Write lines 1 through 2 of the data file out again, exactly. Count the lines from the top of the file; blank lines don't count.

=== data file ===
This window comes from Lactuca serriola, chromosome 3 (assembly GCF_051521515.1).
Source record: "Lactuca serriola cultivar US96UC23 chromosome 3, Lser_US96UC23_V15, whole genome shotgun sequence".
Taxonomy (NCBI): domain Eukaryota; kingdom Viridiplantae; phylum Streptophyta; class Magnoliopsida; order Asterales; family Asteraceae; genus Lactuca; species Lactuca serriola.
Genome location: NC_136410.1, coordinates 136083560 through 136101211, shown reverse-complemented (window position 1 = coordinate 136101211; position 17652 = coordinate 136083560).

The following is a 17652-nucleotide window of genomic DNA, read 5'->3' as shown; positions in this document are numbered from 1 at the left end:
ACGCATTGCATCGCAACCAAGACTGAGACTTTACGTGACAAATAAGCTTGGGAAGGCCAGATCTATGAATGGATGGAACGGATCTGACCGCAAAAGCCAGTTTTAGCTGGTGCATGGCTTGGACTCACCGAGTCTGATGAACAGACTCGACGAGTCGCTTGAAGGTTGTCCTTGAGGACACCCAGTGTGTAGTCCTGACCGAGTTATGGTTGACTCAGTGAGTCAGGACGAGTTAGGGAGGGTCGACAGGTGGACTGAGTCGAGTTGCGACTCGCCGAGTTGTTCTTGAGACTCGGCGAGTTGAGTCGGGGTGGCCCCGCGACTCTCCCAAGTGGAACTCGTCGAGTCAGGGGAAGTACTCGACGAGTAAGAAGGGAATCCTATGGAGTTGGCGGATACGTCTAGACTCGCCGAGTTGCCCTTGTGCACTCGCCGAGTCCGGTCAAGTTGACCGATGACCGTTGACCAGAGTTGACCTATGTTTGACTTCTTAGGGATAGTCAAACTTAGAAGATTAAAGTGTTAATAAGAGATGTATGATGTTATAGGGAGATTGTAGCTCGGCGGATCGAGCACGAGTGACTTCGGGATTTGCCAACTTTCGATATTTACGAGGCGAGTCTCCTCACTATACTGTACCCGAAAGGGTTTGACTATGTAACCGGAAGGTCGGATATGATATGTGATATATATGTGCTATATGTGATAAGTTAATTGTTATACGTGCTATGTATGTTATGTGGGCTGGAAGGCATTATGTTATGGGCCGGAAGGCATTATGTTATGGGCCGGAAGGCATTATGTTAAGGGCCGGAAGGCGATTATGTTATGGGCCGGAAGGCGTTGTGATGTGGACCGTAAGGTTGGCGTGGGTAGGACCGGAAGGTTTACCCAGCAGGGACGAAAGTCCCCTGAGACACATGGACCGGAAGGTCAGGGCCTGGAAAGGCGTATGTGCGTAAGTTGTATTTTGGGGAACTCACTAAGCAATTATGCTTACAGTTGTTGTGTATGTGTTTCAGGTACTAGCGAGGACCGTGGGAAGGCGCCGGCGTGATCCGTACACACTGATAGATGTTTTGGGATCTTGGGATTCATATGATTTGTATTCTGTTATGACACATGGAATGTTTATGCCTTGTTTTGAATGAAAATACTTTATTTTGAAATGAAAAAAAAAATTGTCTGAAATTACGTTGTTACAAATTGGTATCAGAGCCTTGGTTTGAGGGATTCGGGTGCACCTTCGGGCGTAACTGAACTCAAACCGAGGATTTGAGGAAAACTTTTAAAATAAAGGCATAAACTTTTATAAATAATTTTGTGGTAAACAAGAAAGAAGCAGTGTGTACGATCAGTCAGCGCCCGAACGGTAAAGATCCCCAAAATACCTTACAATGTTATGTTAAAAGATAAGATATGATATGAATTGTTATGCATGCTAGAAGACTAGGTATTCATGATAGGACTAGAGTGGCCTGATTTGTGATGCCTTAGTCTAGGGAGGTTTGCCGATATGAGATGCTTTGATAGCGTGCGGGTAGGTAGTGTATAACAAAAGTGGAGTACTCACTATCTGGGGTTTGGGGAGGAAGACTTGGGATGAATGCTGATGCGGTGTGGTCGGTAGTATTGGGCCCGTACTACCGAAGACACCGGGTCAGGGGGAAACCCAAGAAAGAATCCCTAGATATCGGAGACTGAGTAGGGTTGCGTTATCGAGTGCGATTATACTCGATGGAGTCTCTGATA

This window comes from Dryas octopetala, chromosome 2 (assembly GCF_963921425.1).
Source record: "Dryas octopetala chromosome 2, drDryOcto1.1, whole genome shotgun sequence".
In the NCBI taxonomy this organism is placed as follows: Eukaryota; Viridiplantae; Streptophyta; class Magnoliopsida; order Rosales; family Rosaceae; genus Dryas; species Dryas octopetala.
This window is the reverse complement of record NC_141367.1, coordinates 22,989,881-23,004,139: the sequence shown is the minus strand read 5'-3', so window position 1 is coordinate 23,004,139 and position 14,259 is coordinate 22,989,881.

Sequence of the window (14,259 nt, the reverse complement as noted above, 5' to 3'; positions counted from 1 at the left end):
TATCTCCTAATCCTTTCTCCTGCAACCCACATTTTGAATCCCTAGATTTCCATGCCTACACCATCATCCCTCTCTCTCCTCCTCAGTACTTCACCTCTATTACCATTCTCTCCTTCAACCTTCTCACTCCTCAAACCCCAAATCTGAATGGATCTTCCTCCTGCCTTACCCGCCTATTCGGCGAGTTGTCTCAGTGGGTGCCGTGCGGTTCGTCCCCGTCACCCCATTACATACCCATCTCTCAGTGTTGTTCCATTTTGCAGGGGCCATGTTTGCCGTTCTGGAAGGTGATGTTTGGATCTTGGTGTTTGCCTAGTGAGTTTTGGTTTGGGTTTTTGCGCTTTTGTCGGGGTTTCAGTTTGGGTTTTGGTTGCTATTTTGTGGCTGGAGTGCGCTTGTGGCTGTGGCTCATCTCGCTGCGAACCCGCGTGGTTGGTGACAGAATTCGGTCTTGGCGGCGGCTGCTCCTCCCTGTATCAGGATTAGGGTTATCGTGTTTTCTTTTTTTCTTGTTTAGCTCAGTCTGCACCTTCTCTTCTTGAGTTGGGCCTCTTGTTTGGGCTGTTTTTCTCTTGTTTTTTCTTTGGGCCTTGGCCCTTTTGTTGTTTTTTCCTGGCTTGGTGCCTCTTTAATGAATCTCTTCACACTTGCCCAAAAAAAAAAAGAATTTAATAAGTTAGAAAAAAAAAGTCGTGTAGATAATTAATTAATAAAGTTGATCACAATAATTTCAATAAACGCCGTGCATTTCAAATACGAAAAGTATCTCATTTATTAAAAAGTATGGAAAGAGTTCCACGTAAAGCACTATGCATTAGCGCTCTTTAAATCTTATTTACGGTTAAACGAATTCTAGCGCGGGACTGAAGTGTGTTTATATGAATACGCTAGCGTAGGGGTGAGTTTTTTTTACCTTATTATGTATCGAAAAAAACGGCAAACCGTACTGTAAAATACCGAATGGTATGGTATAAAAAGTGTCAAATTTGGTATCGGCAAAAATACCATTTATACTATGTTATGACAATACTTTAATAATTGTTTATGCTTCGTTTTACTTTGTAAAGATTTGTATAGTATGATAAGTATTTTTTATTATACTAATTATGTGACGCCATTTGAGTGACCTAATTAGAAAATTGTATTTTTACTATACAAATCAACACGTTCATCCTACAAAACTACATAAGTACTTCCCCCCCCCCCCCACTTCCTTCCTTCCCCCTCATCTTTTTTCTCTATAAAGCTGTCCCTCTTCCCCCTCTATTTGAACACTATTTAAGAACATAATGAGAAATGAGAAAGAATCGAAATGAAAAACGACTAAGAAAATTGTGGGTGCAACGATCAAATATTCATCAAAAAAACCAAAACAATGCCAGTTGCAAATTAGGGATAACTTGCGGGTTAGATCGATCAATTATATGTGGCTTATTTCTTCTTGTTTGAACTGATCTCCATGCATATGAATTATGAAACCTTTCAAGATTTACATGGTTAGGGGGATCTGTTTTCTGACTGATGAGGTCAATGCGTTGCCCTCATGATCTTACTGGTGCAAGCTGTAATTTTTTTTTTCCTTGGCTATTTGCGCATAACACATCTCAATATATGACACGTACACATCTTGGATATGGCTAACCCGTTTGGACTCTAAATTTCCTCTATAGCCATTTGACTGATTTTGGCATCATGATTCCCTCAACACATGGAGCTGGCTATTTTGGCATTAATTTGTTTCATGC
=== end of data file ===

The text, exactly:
This window comes from Lactuca serriola, chromosome 3 (assembly GCF_051521515.1).
Source record: "Lactuca serriola cultivar US96UC23 chromosome 3, Lser_US96UC23_V15, whole genome shotgun sequence".